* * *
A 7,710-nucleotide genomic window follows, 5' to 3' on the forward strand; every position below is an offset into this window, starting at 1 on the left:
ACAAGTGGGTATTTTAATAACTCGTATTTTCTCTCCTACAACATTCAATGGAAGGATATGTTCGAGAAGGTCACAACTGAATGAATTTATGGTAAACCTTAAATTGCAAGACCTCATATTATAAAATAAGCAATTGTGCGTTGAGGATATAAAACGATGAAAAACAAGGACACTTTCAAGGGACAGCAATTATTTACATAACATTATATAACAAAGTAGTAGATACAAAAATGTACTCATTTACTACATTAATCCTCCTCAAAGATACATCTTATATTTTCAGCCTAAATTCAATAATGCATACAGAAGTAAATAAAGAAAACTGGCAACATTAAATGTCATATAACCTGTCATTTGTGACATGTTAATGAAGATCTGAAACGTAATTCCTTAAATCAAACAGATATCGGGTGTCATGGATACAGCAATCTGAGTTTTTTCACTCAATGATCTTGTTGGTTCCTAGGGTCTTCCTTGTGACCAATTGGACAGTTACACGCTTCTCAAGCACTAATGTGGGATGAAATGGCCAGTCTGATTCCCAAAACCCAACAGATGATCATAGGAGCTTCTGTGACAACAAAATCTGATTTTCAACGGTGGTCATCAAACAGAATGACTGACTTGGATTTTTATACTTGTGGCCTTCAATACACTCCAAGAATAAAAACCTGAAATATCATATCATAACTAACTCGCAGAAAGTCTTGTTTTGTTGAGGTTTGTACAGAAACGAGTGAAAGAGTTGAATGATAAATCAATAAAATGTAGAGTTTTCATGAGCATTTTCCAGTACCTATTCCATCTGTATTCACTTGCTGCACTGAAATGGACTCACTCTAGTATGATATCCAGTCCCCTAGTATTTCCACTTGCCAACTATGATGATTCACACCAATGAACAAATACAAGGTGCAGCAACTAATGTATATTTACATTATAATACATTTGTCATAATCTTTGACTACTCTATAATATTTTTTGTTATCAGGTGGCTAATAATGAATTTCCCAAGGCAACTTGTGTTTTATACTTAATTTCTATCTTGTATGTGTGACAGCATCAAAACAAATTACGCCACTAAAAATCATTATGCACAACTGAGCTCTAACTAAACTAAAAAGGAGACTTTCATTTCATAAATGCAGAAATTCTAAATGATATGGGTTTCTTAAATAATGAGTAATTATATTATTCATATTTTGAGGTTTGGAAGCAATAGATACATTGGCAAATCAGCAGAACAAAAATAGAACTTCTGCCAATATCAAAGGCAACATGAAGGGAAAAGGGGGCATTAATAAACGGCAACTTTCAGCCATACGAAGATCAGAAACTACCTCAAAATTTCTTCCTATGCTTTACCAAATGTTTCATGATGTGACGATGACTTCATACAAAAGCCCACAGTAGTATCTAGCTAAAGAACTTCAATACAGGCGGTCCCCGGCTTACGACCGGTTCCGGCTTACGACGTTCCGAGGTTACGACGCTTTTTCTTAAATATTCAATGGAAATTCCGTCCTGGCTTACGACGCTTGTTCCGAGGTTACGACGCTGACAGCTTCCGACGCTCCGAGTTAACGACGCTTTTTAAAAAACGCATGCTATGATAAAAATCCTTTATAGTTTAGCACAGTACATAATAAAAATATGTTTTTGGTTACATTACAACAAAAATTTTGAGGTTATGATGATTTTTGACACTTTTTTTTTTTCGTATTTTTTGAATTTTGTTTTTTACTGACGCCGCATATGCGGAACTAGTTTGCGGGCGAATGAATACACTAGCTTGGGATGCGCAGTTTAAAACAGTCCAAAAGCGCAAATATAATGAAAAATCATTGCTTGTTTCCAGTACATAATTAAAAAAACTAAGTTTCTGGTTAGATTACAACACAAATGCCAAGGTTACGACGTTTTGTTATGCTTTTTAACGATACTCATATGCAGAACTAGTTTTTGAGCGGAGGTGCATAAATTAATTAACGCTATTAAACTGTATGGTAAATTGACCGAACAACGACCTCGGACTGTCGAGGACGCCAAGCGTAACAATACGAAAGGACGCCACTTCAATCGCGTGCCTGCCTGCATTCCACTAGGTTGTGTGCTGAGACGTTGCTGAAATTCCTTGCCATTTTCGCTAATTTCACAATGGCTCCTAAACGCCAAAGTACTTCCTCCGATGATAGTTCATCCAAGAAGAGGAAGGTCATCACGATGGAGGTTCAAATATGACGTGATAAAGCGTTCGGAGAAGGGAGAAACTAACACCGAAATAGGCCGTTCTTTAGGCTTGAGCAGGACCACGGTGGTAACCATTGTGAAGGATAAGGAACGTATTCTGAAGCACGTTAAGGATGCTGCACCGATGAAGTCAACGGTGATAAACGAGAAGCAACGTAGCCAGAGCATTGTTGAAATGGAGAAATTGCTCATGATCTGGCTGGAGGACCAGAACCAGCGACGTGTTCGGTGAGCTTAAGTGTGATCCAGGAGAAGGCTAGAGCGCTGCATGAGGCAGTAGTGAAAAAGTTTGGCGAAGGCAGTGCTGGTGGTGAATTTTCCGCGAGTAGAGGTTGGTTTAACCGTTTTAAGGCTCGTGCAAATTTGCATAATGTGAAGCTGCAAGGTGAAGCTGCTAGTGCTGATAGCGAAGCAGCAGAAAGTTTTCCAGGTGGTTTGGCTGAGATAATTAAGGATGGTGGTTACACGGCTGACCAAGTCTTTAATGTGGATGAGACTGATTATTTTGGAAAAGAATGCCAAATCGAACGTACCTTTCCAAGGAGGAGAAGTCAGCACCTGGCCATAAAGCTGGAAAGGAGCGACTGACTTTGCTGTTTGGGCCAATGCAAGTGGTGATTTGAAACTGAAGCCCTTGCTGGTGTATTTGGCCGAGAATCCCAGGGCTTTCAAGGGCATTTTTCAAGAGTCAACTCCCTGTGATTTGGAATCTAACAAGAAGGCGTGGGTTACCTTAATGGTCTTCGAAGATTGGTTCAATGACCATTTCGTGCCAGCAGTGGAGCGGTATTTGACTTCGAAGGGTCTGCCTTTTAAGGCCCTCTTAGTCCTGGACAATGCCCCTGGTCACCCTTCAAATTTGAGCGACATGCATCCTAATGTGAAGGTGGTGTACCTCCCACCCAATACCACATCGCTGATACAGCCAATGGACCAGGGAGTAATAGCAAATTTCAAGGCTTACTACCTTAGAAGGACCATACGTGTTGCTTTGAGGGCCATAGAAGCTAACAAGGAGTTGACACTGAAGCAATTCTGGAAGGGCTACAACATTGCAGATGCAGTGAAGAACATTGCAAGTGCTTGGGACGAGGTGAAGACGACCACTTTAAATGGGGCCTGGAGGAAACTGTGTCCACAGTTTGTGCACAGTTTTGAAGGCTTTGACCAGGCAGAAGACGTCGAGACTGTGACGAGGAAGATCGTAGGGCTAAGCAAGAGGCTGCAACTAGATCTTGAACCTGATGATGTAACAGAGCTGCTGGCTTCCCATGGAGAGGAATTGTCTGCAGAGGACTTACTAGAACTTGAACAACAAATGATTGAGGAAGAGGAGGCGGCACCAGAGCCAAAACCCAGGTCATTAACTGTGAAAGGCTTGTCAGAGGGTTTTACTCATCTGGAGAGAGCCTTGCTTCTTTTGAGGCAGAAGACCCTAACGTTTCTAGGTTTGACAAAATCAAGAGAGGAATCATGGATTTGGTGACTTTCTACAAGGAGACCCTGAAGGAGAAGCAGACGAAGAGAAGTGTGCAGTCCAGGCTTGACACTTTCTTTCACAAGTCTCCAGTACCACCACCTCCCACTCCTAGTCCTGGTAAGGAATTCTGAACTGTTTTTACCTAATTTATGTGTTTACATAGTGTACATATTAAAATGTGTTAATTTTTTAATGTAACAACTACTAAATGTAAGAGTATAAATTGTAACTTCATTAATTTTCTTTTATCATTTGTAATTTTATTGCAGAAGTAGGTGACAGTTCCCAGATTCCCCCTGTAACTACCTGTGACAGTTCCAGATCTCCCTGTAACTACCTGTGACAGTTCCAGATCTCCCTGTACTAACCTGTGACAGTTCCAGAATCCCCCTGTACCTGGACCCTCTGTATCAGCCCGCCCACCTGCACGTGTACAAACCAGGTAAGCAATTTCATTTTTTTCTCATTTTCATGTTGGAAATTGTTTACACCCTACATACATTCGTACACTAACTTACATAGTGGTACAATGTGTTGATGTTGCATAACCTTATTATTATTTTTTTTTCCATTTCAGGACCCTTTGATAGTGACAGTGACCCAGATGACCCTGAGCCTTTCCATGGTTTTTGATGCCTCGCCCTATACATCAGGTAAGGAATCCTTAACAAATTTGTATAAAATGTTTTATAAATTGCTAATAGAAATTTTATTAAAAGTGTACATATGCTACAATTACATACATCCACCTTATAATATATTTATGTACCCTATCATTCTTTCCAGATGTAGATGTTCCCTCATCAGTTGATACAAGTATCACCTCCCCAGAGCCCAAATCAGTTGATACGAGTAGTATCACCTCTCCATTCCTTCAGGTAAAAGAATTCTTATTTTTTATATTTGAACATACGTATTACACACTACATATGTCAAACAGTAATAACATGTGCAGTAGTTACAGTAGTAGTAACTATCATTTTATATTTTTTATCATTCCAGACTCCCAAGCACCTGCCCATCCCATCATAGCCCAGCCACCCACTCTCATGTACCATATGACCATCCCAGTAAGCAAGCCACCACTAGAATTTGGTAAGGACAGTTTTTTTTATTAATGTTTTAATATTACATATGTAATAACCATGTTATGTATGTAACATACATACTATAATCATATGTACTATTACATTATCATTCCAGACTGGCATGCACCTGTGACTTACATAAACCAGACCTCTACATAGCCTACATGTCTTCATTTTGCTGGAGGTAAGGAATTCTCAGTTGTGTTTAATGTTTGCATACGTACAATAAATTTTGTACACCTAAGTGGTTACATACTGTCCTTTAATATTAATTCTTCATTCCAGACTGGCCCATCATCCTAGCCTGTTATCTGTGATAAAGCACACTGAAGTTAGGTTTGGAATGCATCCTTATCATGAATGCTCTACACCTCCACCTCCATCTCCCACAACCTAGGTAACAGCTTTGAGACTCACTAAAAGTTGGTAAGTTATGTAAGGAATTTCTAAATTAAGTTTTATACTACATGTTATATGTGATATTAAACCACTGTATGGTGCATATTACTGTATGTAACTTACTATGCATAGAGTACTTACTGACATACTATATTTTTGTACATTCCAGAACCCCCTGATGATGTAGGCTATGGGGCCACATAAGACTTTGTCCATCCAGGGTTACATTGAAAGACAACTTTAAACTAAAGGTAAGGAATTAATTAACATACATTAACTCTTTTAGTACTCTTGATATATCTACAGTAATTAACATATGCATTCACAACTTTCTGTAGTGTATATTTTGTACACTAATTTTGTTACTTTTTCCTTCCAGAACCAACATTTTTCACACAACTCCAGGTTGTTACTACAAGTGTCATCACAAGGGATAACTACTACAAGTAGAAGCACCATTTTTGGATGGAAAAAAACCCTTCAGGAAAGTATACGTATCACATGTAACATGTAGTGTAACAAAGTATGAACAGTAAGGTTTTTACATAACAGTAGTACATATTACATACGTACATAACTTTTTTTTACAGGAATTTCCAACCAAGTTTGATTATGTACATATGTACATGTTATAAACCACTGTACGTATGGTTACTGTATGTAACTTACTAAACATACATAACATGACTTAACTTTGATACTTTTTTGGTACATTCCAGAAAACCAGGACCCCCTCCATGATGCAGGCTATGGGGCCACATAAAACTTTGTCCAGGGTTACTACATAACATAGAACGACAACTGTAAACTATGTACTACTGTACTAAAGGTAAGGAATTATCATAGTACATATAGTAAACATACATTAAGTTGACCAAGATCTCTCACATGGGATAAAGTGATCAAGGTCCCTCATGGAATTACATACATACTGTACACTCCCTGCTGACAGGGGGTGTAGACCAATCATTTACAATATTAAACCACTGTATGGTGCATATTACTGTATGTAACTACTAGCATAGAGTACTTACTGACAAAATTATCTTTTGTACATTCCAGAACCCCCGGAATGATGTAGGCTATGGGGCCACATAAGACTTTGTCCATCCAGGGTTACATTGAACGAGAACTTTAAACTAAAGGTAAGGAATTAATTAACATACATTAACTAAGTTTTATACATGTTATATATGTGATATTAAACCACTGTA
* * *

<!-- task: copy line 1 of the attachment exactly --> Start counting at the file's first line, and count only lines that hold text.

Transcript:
A 7,710-nucleotide genomic window follows, 5' to 3' on the forward strand; every position below is an offset into this window, starting at 1 on the left: